“The state must disclose complete information about the drugs, including their purity, efficacy, source and the results of any testing,” she said.

Warner was convicted of the 1997 murder and rape of an 11-month-old girl.

He and Lockett had unsuccessfully challenged an Oklahoma state law that blocks officials from revealing – even in court – the identities of the companies supplying the drugs.

The state maintains the law is necessary to protect the suppliers from legal action and harassment.

Lockett and Warner argued they needed to know the names of the suppliers in order to ensure the quality of the drugs that would be used to kill them and to be certain that they had been obtained legally.

In March, a trial court ruled in their favour, but the state’s highest court reversed that decision last week, ruling that “the plaintiffs have no more right to the information they requested than if they were being executed in the electric chair”.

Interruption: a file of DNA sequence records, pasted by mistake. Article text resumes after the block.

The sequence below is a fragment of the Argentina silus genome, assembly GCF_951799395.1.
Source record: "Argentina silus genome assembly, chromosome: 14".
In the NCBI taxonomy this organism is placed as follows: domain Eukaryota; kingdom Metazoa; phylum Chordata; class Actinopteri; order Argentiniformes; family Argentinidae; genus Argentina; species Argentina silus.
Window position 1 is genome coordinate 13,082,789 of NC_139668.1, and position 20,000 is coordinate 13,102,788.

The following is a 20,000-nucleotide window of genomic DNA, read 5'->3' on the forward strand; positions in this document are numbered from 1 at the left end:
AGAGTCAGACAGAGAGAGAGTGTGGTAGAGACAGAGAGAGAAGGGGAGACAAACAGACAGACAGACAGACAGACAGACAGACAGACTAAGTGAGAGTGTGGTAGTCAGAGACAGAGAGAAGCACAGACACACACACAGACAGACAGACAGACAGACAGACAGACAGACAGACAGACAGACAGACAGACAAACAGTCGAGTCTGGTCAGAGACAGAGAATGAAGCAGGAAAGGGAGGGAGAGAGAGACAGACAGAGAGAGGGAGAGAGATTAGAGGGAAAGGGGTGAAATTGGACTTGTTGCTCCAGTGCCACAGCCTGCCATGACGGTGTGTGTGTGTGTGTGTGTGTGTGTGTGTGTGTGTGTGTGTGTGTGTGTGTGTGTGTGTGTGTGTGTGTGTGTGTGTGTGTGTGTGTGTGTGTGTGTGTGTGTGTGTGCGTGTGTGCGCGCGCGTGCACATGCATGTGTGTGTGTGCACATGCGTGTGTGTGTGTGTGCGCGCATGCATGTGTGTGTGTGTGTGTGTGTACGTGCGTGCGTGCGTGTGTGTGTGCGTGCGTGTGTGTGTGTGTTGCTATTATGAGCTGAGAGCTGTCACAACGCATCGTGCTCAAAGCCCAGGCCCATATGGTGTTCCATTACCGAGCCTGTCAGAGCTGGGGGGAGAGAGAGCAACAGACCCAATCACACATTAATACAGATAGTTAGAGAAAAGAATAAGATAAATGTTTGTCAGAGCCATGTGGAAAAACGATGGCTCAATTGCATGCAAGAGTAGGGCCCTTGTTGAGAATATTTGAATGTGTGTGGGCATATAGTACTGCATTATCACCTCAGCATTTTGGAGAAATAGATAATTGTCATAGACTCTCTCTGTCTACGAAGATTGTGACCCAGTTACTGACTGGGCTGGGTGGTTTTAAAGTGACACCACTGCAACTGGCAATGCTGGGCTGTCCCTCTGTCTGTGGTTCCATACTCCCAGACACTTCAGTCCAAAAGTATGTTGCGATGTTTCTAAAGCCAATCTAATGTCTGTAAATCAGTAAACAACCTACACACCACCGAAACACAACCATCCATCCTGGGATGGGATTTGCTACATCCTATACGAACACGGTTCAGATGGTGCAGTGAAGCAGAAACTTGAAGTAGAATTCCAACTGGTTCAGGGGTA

US states have encountered increasing problems in obtaining the drugs for lethal injections, amid an embargo by European pharmaceutical firms.

Some have turned to untried combinations of drugs or have sought to obtain the drugs custom-made from compounding pharmacies.

 

DETAILS

 

Prison officials in Oklahoma inserted lethal drugs into an inmate’s groin after failing to find a vein elsewhere during an execution that went wrong.

They took 51 minutes to find a suitable vein and did not realise the one they chose in his groin had collapsed.

Clayton Lockett succumbed to a heart attack 10 minutes after his execution was stopped, as he writhed and mumbled.

The corrections department disclosed new details of his last moments in a letter to the state governor.

It shows that Lockett fought with guards attempting to remove him from his cell on the morning of his execution.

He was subsequently shocked with a stun gun and taken to a prison infirmary, where a cut said to be self-inflicted was treated.

The intravenous line was placed in Lockett’s groin and covered with a sheet, according to prisons director Robert Patton’s letter to Oklahoma Governor Mary Fallin, which included a detailed timeline.